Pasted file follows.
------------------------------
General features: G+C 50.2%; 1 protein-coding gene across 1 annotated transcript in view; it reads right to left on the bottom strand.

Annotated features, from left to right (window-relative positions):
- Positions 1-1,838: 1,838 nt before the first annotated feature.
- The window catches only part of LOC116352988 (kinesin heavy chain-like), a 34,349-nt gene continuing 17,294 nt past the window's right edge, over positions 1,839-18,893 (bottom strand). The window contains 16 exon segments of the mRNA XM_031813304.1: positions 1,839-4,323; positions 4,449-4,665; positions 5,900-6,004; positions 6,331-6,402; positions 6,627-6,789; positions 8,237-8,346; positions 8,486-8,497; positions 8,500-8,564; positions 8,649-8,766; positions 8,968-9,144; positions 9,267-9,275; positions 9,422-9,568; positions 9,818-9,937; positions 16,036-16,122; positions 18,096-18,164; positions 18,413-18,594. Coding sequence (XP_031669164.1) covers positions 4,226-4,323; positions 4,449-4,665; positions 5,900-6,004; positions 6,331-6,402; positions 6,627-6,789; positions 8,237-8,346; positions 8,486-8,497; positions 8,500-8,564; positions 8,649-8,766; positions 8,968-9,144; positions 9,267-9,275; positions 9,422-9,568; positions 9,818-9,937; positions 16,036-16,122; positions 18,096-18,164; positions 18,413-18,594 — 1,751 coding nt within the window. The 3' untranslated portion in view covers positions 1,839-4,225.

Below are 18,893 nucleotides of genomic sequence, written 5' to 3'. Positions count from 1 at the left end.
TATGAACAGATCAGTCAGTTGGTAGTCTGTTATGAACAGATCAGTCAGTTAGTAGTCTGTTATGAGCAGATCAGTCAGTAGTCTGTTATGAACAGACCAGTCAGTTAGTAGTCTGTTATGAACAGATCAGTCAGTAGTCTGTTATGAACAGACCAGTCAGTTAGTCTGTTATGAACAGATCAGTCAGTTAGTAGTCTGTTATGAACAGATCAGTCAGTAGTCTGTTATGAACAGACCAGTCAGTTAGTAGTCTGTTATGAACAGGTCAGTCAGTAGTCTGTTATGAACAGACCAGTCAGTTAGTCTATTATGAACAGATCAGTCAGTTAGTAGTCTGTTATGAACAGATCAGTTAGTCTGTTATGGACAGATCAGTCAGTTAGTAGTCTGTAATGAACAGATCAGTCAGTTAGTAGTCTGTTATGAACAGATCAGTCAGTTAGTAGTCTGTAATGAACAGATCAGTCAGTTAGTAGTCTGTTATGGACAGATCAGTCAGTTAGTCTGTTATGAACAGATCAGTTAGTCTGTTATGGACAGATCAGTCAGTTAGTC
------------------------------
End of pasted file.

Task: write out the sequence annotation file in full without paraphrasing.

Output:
General features: G+C 50.2%; 1 protein-coding gene across 1 annotated transcript in view; it reads right to left on the bottom strand.

Annotated features, from left to right (window-relative positions):
- Positions 1-1,838: 1,838 nt before the first annotated feature.
- The window catches only part of LOC116352988 (kinesin heavy chain-like), a 34,349-nt gene continuing 17,294 nt past the window's right edge, over positions 1,839-18,893 (bottom strand). The window contains 16 exon segments of the mRNA XM_031813304.1: positions 1,839-4,323; positions 4,449-4,665; positions 5,900-6,004; positions 6,331-6,402; positions 6,627-6,789; positions 8,237-8,346; positions 8,486-8,497; positions 8,500-8,564; positions 8,649-8,766; positions 8,968-9,144; positions 9,267-9,275; positions 9,422-9,568; positions 9,818-9,937; positions 16,036-16,122; positions 18,096-18,164; positions 18,413-18,594. Coding sequence (XP_031669164.1) covers positions 4,226-4,323; positions 4,449-4,665; positions 5,900-6,004; positions 6,331-6,402; positions 6,627-6,789; positions 8,237-8,346; positions 8,486-8,497; positions 8,500-8,564; positions 8,649-8,766; positions 8,968-9,144; positions 9,267-9,275; positions 9,422-9,568; positions 9,818-9,937; positions 16,036-16,122; positions 18,096-18,164; positions 18,413-18,594 — 1,751 coding nt within the window. The 3' untranslated portion in view covers positions 1,839-4,225.

Below are 18,893 nucleotides of genomic sequence, written 5' to 3'. Positions count from 1 at the left end.
TATGAACAGATCAGTCAGTTGGTAGTCTGTTATGAACAGATCAGTCAGTTAGTAGTCTGTTATGAGCAGATCAGTCAGTAGTCTGTTATGAACAGACCAGTCAGTTAGTAGTCTGTTATGAACAGATCAGTCAGTAGTCTGTTATGAACAGACCAGTCAGTTAGTCTGTTATGAACAGATCAGTCAGTTAGTAGTCTGTTATGAACAGATCAGTCAGTAGTCTGTTATGAACAGACCAGTCAGTTAGTAGTCTGTTATGAACAGGTCAGTCAGTAGTCTGTTATGAACAGACCAGTCAGTTAGTCTATTATGAACAGATCAGTCAGTTAGTAGTCTGTTATGAACAGATCAGTTAGTCTGTTATGGACAGATCAGTCAGTTAGTAGTCTGTAATGAACAGATCAGTCAGTTAGTAGTCTGTTATGAACAGATCAGTCAGTTAGTAGTCTGTAATGAACAGATCAGTCAGTTAGTAGTCTGTTATGGACAGATCAGTCAGTTAGTCTGTTATGAACAGATCAGTTAGTCTGTTATGGACAGATCAGTCAGTTAGTC